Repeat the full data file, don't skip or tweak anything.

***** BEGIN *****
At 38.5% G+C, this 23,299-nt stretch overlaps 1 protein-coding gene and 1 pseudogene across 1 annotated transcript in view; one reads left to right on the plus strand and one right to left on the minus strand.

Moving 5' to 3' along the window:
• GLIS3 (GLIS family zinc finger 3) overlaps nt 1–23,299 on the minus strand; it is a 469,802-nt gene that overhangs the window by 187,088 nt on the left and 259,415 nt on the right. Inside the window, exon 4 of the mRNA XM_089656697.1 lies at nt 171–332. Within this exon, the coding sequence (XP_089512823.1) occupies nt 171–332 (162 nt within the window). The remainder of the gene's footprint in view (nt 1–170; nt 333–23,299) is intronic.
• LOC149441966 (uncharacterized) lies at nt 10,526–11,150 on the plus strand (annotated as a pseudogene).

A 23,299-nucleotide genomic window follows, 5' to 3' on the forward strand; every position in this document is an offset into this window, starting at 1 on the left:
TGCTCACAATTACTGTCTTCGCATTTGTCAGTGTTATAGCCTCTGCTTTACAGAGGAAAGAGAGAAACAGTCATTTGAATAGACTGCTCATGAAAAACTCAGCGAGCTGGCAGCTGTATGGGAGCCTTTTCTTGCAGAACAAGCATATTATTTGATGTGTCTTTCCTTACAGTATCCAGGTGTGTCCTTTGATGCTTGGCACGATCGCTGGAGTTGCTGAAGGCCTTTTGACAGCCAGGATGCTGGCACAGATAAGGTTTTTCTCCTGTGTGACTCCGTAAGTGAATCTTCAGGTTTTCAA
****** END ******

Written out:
At 38.5% G+C, this 23,299-nt stretch overlaps 1 protein-coding gene and 1 pseudogene across 1 annotated transcript in view; one reads left to right on the plus strand and one right to left on the minus strand.

Moving 5' to 3' along the window:
• GLIS3 (GLIS family zinc finger 3) overlaps nt 1–23,299 on the minus strand; it is a 469,802-nt gene that overhangs the window by 187,088 nt on the left and 259,415 nt on the right. Inside the window, exon 4 of the mRNA XM_089656697.1 lies at nt 171–332. Within this exon, the coding sequence (XP_089512823.1) occupies nt 171–332 (162 nt within the window). The remainder of the gene's footprint in view (nt 1–170; nt 333–23,299) is intronic.
• LOC149441966 (uncharacterized) lies at nt 10,526–11,150 on the plus strand (annotated as a pseudogene).

A 23,299-nucleotide genomic window follows, 5' to 3' on the forward strand; every position in this document is an offset into this window, starting at 1 on the left:
TGCTCACAATTACTGTCTTCGCATTTGTCAGTGTTATAGCCTCTGCTTTACAGAGGAAAGAGAGAAACAGTCATTTGAATAGACTGCTCATGAAAAACTCAGCGAGCTGGCAGCTGTATGGGAGCCTTTTCTTGCAGAACAAGCATATTATTTGATGTGTCTTTCCTTACAGTATCCAGGTGTGTCCTTTGATGCTTGGCACGATCGCTGGAGTTGCTGAAGGCCTTTTGACAGCCAGGATGCTGGCACAGATAAGGTTTTTCTCCTGTGTGACTCCGTAAGTGAATCTTCAGGTTTTCAA